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Semin Fetal Neonatal Med. 2016 Dec;21(6):394-399. doi: 10.1016/j.siny.2016.06.001. Epub 2016 Jun 22.

Necrotizing enterocolitis and preterm infant gut bacteria.

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Fetal Care Center, Division of Newborn Medicine, Washington University School of Medicine, St Louis, MO, USA. Electronic address:
Division of Gastroenterology, Hepatology, and Nutrition, Pathobiology Research Unit, Department of Pediatrics, Washington University School of Medicine, St Louis, MO, USA.


Necrotizing enterocolitis remains an intractable consequence of preterm birth. Gut microbial communities, especially bacterial communities, have long been suspected to play a role in the development of necrotizing enterocolitis. Direct-from-stool nucleic acid sequencing technology now offers insights into the make-up of these communities. Data are now converging on the roles of Gram-negative bacteria as causative agents, despite the dynamic nature of bacterial populations, the varying technologies and sampling strategies, and the overall small sample sizes in these case-control studies. Bacteria that confer protection from necrotizing enterocolitis have not been identified across studies. The beneficial effect of probiotics is not apparent in infants with birth weights <1000 g (these infants are at greatest risk of, and have the highest case fatality rate from, necrotizing enterocolitis). Further work should be directed to the modulating gut microbes, or the products they produce, to prevent this devastating complication of preterm birth.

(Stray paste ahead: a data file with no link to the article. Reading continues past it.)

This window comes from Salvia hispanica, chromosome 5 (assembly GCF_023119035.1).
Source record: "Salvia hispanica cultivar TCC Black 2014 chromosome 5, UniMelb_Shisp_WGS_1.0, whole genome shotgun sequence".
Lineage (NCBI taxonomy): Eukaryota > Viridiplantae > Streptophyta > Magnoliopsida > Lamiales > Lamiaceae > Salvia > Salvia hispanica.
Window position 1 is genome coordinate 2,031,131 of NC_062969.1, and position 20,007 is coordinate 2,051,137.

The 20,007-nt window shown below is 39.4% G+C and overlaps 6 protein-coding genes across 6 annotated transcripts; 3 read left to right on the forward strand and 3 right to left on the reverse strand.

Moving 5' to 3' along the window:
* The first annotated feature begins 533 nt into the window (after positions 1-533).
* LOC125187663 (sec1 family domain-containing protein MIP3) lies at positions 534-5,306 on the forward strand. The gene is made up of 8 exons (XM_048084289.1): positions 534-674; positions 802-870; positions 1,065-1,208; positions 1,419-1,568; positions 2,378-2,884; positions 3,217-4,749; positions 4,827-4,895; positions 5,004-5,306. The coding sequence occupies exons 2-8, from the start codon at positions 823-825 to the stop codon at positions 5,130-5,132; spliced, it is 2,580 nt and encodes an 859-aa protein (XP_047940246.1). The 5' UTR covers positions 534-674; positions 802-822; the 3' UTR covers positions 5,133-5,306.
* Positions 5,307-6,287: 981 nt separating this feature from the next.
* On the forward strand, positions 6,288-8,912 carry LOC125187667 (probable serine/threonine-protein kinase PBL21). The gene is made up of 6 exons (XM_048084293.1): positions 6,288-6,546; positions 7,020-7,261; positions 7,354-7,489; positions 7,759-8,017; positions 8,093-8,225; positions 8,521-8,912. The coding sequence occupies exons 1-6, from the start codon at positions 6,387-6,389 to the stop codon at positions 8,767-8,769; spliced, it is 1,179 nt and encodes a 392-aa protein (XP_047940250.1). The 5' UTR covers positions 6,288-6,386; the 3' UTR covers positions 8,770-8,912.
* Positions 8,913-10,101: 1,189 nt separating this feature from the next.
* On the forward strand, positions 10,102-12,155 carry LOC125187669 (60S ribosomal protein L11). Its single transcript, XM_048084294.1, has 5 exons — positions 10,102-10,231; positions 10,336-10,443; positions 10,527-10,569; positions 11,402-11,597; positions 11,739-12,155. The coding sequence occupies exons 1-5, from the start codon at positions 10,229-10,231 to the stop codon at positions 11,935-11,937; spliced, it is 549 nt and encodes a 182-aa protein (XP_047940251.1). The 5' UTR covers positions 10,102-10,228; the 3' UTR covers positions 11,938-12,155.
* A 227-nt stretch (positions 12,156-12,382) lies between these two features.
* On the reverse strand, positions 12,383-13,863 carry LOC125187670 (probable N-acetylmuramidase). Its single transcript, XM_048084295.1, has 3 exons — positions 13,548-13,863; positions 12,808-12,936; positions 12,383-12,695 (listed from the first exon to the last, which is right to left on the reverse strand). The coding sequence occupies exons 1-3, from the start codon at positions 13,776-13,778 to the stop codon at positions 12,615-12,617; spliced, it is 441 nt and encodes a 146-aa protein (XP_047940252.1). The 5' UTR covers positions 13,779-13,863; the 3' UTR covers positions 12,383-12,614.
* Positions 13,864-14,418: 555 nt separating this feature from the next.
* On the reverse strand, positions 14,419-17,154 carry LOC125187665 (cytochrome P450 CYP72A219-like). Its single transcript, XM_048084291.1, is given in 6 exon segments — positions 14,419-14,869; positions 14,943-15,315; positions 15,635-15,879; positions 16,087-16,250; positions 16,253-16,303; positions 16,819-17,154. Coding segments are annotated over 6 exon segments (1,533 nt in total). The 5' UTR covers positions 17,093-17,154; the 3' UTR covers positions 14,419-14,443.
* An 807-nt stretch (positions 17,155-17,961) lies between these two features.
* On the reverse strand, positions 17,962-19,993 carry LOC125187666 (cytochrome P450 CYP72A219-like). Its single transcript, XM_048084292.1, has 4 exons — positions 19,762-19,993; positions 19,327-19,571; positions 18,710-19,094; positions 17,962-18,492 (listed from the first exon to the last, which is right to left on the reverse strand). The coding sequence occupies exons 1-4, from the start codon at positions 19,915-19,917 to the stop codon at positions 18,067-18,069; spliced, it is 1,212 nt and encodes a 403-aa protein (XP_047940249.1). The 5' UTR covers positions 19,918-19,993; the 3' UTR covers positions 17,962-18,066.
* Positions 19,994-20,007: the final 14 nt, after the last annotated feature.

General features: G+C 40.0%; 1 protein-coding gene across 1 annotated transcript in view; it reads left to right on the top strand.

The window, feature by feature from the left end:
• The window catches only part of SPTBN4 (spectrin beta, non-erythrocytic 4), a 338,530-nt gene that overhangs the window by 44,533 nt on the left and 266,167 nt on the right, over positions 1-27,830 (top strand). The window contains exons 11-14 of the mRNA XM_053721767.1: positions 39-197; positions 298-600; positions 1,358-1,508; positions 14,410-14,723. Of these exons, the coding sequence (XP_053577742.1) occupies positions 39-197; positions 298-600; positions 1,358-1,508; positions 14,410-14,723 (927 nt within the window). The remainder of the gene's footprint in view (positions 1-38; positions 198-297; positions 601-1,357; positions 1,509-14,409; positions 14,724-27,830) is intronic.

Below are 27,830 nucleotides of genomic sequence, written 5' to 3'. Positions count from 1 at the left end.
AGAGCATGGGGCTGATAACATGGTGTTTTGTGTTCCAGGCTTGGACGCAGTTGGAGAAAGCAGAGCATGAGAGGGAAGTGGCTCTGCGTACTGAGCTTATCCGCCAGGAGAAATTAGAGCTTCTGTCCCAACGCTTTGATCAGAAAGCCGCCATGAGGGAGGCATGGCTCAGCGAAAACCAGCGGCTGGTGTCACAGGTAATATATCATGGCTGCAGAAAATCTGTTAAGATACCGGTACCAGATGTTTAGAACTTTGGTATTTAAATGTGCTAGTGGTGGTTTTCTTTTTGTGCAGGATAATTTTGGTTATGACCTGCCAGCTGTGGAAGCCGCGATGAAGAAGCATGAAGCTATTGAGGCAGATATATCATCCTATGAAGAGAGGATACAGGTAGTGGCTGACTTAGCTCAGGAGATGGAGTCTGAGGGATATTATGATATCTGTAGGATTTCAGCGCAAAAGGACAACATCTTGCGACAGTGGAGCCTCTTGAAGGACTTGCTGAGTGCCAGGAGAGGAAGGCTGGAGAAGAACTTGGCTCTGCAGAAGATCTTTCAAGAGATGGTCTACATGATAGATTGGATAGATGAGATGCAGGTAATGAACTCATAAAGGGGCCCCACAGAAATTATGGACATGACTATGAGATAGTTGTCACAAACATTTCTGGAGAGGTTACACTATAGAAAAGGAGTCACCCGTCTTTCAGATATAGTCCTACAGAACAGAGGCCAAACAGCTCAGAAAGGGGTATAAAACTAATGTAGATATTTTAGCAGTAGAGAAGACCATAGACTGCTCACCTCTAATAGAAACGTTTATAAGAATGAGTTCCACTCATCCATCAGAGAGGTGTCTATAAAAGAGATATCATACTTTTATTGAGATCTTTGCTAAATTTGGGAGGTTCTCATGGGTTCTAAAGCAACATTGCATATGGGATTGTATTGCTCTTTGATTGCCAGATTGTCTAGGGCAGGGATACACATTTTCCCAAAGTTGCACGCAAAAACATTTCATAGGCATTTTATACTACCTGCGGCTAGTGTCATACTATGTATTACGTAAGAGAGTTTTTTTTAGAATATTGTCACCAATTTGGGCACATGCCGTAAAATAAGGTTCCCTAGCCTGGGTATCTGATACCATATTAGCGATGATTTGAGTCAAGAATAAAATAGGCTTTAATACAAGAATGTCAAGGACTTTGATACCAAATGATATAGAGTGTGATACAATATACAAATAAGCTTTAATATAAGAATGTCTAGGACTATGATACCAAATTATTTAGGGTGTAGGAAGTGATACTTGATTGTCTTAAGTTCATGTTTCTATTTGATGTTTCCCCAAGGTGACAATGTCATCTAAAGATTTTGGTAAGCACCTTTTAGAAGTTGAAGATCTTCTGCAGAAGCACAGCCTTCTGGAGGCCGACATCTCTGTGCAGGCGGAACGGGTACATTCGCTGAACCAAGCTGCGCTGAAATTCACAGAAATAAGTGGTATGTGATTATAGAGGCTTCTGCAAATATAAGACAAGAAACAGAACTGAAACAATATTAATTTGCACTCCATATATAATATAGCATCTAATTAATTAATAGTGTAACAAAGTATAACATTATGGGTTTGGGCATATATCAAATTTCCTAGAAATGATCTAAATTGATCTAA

Gammaproteobacteria; Necrotizing enterocolitis; Preterm infant

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